The new funding allows more time for recently formed local consortia of adult schools, community colleges and other organizations that serve adults to determine what programs their communities need, how they will be funded and who is going to provide them.
K-12 adult schools have been fighting for survival since the recession, when school districts were allowed to use funding formerly dedicated for adult schools for any educational purpose. Many districts, trying to minimize cuts to their K-12 programs, took advantage of this new flexibility and eliminated or severely cut funding to their adult schools.
via Governor’s proposed budget called “a gift” to adult education | EdSource#.VMF6jWctHGg#.VMF6jWctHGg.
By Elliott Brtistow
My most popular posts for TheEdublogger (arguably THE most popular posts ;P ) have been centered on the use of games and gaming within the education system. Since I’ve covered a few of the big players in the video game industry, and how they have adapted to support educational methods, I thought I would have a look at ways you can integrate gaming into your classroom WITHOUT the aid of a video game. Ladies and gentlemen, may I introduce today’s special guest, Gamification.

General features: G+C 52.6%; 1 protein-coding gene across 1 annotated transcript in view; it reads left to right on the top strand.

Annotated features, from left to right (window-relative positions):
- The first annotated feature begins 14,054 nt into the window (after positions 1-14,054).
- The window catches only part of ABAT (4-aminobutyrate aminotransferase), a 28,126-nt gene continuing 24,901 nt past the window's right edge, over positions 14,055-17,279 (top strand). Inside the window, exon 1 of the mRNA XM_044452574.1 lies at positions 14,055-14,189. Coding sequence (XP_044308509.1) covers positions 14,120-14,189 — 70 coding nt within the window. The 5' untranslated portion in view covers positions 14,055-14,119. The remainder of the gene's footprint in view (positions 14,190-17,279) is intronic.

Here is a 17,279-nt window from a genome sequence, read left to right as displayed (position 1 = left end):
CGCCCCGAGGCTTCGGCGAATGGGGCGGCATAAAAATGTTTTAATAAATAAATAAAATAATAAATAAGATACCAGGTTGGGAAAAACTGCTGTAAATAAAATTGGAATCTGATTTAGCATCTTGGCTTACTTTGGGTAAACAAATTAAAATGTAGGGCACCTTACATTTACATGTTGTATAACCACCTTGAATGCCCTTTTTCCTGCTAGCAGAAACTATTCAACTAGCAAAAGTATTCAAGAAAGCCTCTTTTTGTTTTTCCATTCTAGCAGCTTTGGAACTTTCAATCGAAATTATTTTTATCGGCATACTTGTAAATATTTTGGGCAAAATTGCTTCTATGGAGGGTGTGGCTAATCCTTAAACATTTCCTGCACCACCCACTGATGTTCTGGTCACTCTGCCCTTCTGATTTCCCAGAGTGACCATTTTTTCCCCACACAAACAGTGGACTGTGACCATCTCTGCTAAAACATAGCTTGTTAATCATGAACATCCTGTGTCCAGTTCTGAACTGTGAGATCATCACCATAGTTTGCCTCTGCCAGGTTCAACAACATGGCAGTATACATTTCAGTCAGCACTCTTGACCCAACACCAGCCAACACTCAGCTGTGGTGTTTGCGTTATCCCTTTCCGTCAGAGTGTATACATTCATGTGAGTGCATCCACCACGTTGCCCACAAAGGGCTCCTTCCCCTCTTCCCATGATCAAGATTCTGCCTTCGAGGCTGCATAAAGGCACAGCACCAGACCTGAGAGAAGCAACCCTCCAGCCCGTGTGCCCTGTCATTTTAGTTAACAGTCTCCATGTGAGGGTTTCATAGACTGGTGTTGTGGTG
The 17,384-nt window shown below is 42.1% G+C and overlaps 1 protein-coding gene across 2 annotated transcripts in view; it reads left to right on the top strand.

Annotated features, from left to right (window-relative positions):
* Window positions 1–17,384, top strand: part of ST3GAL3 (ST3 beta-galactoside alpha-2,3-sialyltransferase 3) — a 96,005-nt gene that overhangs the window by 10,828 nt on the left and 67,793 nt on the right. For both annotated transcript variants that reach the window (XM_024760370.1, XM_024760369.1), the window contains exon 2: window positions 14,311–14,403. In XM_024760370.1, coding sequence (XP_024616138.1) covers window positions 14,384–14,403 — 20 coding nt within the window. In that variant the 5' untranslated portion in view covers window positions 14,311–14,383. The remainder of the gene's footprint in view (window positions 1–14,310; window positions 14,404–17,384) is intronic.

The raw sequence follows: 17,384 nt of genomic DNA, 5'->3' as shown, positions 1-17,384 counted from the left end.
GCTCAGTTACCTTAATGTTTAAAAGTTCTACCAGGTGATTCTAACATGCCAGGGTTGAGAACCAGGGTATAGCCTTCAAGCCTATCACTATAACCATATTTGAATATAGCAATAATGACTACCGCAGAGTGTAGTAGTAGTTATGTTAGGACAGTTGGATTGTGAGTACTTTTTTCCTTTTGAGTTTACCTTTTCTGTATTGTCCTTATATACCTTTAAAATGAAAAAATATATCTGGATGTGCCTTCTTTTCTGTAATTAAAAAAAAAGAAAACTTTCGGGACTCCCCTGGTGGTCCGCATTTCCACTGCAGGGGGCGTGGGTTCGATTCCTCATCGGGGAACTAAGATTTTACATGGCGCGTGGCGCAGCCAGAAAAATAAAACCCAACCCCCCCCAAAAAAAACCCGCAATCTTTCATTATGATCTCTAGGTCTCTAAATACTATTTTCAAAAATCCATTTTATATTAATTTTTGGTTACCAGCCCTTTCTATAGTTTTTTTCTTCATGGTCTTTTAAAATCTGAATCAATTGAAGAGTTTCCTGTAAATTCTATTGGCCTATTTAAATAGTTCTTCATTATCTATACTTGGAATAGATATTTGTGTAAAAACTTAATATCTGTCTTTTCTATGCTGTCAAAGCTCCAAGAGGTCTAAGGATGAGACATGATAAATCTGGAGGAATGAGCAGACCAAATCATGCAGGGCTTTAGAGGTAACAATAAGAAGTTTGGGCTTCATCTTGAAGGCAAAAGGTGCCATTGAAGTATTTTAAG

What is Gamification
Gamification is, granted, a controversial topic. It focuses on using game thinking and game mechanics to turn an otherwise mundane task into something engaging and perhaps even competitive. It involves implementing methods used in the development of games, but applying them to a real world scenario, such as a classroom.
via Gaming in Education: Gamification? – The Edublogger.
By John Glidden
The Vallejo school board is whole, once more.
In a 3-1 vote, the Vallejo City Unified School District Board of Education Wednesday night appointed local resident Ruscal Cayangyang to fill a vacancy on the board.
The vacancy occurred when Richard Porter opted not to accept the position after being elected during the fall.
Porter — who filed candidacy papers in August — suspended his campaign in early September to teach. Despite halting his campaign, more than 7,000 Vallejo voters decided to elect him, placing him second out of three available seats.
Porter teaches mathematics and science at the Mare Island Health & Fitness Academy.
via Trustees appoint Cayangyang to Vallejo school board.
By Katy Murphy
Fifteen California community colleges, including two in the Bay Area, are poised to be the first in the state to offer low-cost bachelor’s degrees after a historic shift in California law.
On Tuesday, Foothill College in Los Altos Hills and Skyline College in San Bruno received initial approval from the college system’s board of governors, along with 13 others recommended by the state chancellor’s office.